Guide to the Research Collections

- Section -- II: -- THE HUMANITIES
- PART ONE
- 19 -- RELIGION
- COLLECTING POLICY AND HISTORICAL SURVEY

COLLECTING POLICY AND HISTORICAL SURVEY

The collections of the Research Libraries in the area of religion emphasize the impact of religion on society rather than individual religious experience. Intensive coverage of the subject is considered to be the province of the theological libraries of the community. Nevertheless, the total resources of the library number almost 100,000 volumes, and there is an attempt to be comprehensive in the fields of history of religion, biography of religious figures, bibliographies, and clerical lists. Certain religious sects such as the Shakers, the Mormons, the Society of Friends (Quakers), the Seventh Day Adventists, and the Christian Scientists are given particular attention, since some are indigenous religions and all have played a part in the development of the United States. In most other aspects of the subject, the collecting policy is selective, with variations noted in the more detailed discussions that follow.

A brief listing indicates the development of the holdings in this area:

1854Astor Library3,752 volumes
1921New York Public Library58,592
193073,282
194192,000
196699,300

In 1855 the Astor Library's collection on theology was described as including the best editions of the Hebrew and Greek Scriptures, the Walton Polyglott, various editions of the Vulgate, and numerous versions of the whole Bible, and parts of it, in the principal languages of Europe and the East. The collection of the Fathers is full, but not absolutely complete, and contains most of the Benedictine editions, the Bibliotheca Maxima of Despont, the Patres Apostolici of Cotelerius, and many other works of this class of less note. It is equally well provided with works on the Councils, including Colet's edition of Labbé, in 29 volumes; the Concilia Maxima, in 37 volumes folio: Beveridge's Synodicon, Lorenzana, Concilianos provinciales, etc. It is also respectable in scholastic, dogmatic, parenetic and polemic theology, including the early and more recent English Divines in the best editions.1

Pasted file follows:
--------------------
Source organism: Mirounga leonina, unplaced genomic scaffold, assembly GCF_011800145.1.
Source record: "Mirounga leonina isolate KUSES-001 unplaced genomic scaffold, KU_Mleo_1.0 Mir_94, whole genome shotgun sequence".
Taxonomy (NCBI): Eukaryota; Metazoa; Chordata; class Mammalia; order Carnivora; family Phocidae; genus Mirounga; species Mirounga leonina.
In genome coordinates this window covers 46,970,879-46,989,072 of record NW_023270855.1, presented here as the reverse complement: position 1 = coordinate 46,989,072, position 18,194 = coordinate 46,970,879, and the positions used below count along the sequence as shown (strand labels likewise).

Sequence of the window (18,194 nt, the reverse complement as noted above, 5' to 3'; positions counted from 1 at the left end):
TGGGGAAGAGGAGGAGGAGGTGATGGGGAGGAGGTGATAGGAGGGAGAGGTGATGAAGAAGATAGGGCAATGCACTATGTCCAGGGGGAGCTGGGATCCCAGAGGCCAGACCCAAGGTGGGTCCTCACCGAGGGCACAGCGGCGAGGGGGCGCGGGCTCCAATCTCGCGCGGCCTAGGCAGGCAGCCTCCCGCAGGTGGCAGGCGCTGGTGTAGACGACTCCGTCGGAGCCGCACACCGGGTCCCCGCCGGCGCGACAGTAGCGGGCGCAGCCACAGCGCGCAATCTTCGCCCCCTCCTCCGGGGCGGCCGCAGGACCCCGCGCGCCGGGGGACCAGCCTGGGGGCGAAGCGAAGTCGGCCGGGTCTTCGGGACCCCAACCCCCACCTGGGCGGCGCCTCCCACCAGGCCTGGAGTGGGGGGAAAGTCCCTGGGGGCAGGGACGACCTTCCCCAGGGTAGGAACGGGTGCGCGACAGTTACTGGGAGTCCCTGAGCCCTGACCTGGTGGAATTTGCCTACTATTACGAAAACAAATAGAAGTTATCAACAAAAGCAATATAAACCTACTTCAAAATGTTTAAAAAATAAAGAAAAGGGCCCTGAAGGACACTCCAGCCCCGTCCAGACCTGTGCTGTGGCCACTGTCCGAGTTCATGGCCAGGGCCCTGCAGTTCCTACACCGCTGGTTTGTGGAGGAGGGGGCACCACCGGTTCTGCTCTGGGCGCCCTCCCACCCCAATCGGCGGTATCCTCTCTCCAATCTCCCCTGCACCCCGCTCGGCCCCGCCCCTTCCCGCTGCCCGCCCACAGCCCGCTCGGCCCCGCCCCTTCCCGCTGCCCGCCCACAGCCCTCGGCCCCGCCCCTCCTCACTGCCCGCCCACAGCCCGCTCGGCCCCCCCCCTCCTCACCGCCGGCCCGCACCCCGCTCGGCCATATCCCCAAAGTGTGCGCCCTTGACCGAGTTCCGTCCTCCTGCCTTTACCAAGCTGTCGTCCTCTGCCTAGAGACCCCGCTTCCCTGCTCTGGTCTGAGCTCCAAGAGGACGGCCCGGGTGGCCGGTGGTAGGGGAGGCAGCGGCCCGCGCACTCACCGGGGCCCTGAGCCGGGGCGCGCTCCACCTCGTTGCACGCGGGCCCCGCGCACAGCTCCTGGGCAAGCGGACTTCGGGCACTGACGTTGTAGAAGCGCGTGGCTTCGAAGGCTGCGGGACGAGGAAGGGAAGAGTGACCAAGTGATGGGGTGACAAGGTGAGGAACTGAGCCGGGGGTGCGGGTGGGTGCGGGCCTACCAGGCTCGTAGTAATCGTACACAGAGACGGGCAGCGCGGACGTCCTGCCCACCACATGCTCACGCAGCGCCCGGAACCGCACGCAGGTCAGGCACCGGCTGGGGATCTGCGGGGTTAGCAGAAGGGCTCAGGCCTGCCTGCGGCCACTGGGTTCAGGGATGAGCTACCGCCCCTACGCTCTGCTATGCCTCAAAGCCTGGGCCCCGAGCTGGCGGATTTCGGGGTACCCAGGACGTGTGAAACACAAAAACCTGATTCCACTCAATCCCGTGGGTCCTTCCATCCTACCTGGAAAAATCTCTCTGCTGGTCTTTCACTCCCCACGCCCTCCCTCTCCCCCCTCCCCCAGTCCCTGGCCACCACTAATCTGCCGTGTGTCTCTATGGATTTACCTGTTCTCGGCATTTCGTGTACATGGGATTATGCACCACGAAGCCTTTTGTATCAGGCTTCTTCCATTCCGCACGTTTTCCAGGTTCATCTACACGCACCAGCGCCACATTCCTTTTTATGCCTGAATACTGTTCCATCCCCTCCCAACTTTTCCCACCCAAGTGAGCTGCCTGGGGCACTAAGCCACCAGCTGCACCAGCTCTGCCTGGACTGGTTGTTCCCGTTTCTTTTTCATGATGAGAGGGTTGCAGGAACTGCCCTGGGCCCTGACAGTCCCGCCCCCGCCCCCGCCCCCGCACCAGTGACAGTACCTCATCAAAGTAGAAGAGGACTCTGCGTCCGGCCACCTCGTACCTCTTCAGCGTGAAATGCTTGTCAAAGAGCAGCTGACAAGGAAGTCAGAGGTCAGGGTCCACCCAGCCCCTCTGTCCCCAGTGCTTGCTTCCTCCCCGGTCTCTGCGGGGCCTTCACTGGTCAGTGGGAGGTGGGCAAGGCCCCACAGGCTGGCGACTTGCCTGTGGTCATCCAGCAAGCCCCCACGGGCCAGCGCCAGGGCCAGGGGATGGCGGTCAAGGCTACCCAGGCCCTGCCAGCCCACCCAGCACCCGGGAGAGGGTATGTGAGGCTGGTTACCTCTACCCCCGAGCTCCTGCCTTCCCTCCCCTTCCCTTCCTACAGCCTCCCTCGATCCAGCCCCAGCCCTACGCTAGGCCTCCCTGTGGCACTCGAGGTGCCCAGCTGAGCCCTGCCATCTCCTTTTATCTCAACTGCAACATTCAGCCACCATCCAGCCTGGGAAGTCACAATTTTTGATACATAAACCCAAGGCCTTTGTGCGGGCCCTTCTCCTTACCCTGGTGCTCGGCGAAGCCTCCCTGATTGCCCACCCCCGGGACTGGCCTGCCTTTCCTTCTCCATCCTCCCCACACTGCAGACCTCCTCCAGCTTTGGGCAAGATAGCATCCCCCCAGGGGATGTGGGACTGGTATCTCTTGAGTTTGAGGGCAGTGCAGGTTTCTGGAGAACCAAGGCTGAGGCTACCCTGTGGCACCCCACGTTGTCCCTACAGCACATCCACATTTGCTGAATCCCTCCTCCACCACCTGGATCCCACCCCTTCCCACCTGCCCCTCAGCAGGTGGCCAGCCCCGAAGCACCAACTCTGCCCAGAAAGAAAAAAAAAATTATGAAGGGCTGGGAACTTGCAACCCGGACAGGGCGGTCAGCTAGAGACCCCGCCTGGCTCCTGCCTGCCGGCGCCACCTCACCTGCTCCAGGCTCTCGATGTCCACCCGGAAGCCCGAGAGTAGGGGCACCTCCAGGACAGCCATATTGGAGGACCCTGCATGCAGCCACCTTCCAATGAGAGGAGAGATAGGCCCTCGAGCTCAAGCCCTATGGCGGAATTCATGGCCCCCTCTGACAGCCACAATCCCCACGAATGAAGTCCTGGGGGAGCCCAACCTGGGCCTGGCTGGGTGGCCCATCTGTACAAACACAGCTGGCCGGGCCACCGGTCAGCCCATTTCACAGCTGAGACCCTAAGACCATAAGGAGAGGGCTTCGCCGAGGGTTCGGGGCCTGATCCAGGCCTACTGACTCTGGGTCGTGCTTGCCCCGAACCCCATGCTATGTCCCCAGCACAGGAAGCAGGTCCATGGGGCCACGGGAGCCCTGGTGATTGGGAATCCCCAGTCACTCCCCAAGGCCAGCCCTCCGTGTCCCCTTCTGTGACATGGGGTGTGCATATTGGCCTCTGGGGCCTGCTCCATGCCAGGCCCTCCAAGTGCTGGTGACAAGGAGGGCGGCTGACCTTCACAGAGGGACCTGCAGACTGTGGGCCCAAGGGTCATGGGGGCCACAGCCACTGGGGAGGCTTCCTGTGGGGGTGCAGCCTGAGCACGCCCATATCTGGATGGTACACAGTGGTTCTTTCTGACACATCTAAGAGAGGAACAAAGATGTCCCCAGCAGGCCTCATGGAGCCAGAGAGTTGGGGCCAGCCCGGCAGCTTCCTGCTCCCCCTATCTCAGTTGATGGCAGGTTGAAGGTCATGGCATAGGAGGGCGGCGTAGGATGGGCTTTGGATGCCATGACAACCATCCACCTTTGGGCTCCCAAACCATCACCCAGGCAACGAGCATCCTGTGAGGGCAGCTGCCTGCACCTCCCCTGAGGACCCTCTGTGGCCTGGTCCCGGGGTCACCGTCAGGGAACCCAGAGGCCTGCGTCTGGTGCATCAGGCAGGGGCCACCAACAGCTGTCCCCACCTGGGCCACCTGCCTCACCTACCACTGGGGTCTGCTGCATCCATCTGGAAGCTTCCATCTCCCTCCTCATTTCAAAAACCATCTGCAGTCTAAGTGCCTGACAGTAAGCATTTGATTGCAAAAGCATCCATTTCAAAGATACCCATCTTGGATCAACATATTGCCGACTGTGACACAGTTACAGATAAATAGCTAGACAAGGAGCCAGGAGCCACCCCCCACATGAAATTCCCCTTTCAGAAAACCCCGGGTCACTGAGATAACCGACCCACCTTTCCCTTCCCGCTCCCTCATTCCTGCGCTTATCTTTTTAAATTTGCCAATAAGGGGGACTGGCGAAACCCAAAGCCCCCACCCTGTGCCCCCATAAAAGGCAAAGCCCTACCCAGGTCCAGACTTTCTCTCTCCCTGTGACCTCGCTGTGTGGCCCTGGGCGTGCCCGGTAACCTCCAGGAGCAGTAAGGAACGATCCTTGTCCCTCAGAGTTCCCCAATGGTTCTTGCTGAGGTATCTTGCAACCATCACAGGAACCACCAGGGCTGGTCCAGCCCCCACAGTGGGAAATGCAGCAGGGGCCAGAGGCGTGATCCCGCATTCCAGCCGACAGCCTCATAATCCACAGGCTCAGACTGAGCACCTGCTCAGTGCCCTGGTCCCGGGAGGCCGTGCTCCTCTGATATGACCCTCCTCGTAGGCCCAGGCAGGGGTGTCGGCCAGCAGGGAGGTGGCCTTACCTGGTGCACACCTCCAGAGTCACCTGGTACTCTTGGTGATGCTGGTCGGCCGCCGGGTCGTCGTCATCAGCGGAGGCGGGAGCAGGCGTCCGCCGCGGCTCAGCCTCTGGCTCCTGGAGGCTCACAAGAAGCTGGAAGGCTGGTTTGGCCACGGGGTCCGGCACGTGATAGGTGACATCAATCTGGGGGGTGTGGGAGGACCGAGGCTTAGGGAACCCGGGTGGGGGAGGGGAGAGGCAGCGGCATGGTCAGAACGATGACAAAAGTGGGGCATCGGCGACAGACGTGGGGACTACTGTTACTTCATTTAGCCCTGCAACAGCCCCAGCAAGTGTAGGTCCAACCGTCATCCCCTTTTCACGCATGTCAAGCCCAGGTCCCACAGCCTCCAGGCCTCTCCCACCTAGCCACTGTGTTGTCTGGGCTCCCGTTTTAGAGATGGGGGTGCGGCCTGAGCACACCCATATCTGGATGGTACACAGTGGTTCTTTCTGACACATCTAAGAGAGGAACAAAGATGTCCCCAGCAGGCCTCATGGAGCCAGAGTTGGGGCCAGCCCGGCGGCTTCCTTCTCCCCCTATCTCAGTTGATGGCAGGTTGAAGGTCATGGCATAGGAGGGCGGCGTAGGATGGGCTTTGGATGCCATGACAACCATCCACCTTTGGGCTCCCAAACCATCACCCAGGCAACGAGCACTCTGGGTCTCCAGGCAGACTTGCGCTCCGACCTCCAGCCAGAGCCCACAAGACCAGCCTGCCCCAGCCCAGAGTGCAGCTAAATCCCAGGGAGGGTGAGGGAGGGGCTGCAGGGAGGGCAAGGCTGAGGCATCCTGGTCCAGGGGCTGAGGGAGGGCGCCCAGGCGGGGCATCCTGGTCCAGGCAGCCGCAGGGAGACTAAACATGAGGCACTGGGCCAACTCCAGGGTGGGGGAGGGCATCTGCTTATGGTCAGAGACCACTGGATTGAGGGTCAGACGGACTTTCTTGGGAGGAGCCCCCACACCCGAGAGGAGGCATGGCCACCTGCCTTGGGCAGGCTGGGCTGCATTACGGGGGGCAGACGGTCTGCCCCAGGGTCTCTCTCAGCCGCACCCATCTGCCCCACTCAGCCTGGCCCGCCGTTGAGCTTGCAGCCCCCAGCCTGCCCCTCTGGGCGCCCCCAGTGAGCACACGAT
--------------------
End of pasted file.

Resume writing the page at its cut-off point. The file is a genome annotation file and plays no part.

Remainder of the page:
By 1877 theology as a collecting field had been deemphasized by the Astor Library since other libraries of the city covered this field. In 1883, however, a gift from John Jacob Astor made possible needed additions. The Lenox Library had an unusually extensive file of the "Jesuit Relations" relating to both America and the Far East; a list of books on this subject appeared as No. II of the Contributions to a Catalogue of the Lenox Library. The Stuart Collection, which came to the Lenox Library in 1892, contained some 2,000 volumes relating to theology and ecclesiastical history; many of these titles are now duplicated in the library's general collections. In 1894 purchases at the George H. Moore library and Livermore sales added important catechisms.

In 1897 the library secured the Reverend W.H. Treadway's collection of sermons, about 20,000 pieces. In 1899, Helen Miller Gould (Mrs. Finly Shepard) presented the Berrian collection on Mormonism with materials on the Reorganized Church, and on James J. Strang.

In 1914, Miss Isabel Hapgood was instrumental in the library's receiving over 500 theological works, presented by the Holy Synod of the Russian Church through the courtesy of the Most Reverend Platon. In 1923, Frank A. Peterson gave a large collection relating to the Seventh Day Adventists, including the publications of that group, a collection to which he subsequently added. In the same year the library purchased a collection of 5,000 publications issued by the American Board of Commissioners for Foreign Missions, consisting of catechisms, tracts, portions of the Gospels, the Bible, and other religious books in native dialects of India, Africa, and other parts of the world.